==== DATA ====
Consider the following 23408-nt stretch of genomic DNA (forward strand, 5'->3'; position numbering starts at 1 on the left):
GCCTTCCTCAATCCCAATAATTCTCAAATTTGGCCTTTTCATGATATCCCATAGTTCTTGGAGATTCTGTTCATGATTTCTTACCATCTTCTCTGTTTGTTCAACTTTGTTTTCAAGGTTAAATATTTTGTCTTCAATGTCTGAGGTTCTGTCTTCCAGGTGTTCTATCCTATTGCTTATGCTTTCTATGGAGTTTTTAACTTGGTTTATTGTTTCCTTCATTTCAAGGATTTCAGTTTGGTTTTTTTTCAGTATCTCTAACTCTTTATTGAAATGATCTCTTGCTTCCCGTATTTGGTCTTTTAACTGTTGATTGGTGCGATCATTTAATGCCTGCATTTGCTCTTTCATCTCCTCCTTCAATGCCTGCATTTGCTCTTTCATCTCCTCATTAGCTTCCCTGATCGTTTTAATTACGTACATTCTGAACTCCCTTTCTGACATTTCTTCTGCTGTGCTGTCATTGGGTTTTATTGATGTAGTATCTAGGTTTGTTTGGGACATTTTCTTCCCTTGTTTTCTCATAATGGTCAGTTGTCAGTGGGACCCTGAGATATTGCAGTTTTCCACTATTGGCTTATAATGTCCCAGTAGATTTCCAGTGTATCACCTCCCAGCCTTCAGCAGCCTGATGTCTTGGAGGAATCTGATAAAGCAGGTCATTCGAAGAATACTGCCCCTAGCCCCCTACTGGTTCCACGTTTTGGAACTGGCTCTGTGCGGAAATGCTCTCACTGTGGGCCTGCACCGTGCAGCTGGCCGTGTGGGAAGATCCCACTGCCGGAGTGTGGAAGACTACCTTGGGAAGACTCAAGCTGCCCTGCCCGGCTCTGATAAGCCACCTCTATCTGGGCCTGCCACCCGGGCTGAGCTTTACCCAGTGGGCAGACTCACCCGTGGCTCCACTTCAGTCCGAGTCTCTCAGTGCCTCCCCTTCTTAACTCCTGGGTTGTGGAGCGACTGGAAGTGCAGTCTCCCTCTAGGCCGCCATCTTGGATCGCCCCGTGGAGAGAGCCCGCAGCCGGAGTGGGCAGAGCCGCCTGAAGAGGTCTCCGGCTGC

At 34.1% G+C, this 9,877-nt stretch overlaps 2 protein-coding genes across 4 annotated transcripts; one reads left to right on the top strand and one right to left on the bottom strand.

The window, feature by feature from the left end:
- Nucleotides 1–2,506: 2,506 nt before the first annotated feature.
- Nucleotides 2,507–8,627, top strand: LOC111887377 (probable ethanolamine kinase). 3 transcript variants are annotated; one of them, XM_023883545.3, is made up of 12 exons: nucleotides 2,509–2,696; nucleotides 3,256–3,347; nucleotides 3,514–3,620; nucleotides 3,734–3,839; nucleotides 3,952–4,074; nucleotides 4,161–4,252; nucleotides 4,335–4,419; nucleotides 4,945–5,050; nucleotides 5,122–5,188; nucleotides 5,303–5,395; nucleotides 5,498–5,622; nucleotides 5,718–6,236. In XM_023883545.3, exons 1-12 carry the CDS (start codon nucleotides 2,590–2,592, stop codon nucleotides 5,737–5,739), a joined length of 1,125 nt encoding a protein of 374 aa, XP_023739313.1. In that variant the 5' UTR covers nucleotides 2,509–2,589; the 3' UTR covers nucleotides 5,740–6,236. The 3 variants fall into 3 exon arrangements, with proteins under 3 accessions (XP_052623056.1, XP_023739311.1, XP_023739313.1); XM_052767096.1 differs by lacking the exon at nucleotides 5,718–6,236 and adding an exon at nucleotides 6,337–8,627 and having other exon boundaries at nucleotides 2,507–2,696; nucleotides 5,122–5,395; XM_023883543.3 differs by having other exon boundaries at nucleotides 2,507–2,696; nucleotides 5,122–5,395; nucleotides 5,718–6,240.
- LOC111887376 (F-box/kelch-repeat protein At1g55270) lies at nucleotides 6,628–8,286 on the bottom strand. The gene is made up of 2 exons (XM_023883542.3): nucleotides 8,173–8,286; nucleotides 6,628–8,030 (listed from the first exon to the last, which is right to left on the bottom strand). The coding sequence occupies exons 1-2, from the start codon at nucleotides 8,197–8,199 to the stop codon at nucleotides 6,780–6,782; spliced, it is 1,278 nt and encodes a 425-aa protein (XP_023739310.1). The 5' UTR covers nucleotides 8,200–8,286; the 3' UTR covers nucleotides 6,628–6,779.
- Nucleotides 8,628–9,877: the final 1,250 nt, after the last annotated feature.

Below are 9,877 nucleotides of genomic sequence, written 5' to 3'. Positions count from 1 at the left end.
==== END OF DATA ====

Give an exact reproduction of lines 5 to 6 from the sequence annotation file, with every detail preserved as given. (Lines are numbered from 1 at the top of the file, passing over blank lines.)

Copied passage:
- Nucleotides 1–2,506: 2,506 nt before the first annotated feature.
- Nucleotides 2,507–8,627, top strand: LOC111887377 (probable ethanolamine kinase). 3 transcript variants are annotated; one of them, XM_023883545.3, is made up of 12 exons: nucleotides 2,509–2,696; nucleotides 3,256–3,347; nucleotides 3,514–3,620; nucleotides 3,734–3,839; nucleotides 3,952–4,074; nucleotides 4,161–4,252; nucleotides 4,335–4,419; nucleotides 4,945–5,050; nucleotides 5,122–5,188; nucleotides 5,303–5,395; nucleotides 5,498–5,622; nucleotides 5,718–6,236. In XM_023883545.3, exons 1-12 carry the CDS (start codon nucleotides 2,590–2,592, stop codon nucleotides 5,737–5,739), a joined length of 1,125 nt encoding a protein of 374 aa, XP_023739313.1. In that variant the 5' UTR covers nucleotides 2,509–2,589; the 3' UTR covers nucleotides 5,740–6,236. The 3 variants fall into 3 exon arrangements, with proteins under 3 accessions (XP_052623056.1, XP_023739311.1, XP_023739313.1); XM_052767096.1 differs by lacking the exon at nucleotides 5,718–6,236 and adding an exon at nucleotides 6,337–8,627 and having other exon boundaries at nucleotides 2,507–2,696; nucleotides 5,122–5,395; XM_023883543.3 differs by having other exon boundaries at nucleotides 2,507–2,696; nucleotides 5,122–5,395; nucleotides 5,718–6,240.